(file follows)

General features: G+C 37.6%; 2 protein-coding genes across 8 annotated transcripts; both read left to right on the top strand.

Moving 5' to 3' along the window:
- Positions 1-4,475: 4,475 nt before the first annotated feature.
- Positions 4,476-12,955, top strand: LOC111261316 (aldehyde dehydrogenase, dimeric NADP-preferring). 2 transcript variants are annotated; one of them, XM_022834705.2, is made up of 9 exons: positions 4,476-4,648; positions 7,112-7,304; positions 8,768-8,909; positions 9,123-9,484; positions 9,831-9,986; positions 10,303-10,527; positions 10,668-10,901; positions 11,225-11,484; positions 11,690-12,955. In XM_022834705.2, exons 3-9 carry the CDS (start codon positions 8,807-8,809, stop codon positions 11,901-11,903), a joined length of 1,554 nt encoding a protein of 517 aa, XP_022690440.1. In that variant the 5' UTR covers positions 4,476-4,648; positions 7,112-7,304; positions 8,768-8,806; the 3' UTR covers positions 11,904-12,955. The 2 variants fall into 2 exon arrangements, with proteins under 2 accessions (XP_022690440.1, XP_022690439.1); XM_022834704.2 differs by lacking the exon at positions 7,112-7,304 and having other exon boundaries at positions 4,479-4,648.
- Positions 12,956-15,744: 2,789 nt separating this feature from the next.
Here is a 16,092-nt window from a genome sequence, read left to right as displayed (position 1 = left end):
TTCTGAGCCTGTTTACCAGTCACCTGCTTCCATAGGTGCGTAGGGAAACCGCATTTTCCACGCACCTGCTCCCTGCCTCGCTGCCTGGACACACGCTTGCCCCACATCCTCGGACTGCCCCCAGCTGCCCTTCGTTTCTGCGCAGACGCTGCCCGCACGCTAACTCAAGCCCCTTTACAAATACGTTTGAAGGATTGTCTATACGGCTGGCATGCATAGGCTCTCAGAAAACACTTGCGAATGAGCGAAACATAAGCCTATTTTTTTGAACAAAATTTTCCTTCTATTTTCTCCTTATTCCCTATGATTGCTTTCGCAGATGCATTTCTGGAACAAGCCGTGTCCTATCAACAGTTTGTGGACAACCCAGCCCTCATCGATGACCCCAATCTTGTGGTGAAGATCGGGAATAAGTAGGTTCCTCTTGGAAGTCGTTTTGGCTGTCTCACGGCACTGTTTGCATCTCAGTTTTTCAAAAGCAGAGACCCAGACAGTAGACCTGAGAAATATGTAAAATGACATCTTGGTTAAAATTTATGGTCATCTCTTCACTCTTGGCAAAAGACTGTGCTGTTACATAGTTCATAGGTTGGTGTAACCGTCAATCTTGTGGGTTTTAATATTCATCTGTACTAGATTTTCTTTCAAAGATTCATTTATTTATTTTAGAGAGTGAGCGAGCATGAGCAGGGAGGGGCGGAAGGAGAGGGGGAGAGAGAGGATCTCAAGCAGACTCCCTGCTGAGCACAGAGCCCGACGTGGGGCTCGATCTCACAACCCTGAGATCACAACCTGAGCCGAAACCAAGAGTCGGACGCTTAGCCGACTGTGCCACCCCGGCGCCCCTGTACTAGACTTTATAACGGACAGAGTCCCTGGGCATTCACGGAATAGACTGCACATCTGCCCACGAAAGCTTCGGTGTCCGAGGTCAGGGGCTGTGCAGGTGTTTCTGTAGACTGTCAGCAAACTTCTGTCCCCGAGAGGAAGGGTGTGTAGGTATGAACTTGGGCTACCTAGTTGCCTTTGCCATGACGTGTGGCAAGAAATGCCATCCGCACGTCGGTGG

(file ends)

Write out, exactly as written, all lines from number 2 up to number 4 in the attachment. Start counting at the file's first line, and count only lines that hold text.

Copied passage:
Moving 5' to 3' along the window:
- Positions 1-4,475: 4,475 nt before the first annotated feature.
- Positions 4,476-12,955, top strand: LOC111261316 (aldehyde dehydrogenase, dimeric NADP-preferring). 2 transcript variants are annotated; one of them, XM_022834705.2, is made up of 9 exons: positions 4,476-4,648; positions 7,112-7,304; positions 8,768-8,909; positions 9,123-9,484; positions 9,831-9,986; positions 10,303-10,527; positions 10,668-10,901; positions 11,225-11,484; positions 11,690-12,955. In XM_022834705.2, exons 3-9 carry the CDS (start codon positions 8,807-8,809, stop codon positions 11,901-11,903), a joined length of 1,554 nt encoding a protein of 517 aa, XP_022690440.1. In that variant the 5' UTR covers positions 4,476-4,648; positions 7,112-7,304; positions 8,768-8,806; the 3' UTR covers positions 11,904-12,955. The 2 variants fall into 2 exon arrangements, with proteins under 2 accessions (XP_022690440.1, XP_022690439.1); XM_022834704.2 differs by lacking the exon at positions 7,112-7,304 and having other exon boundaries at positions 4,479-4,648.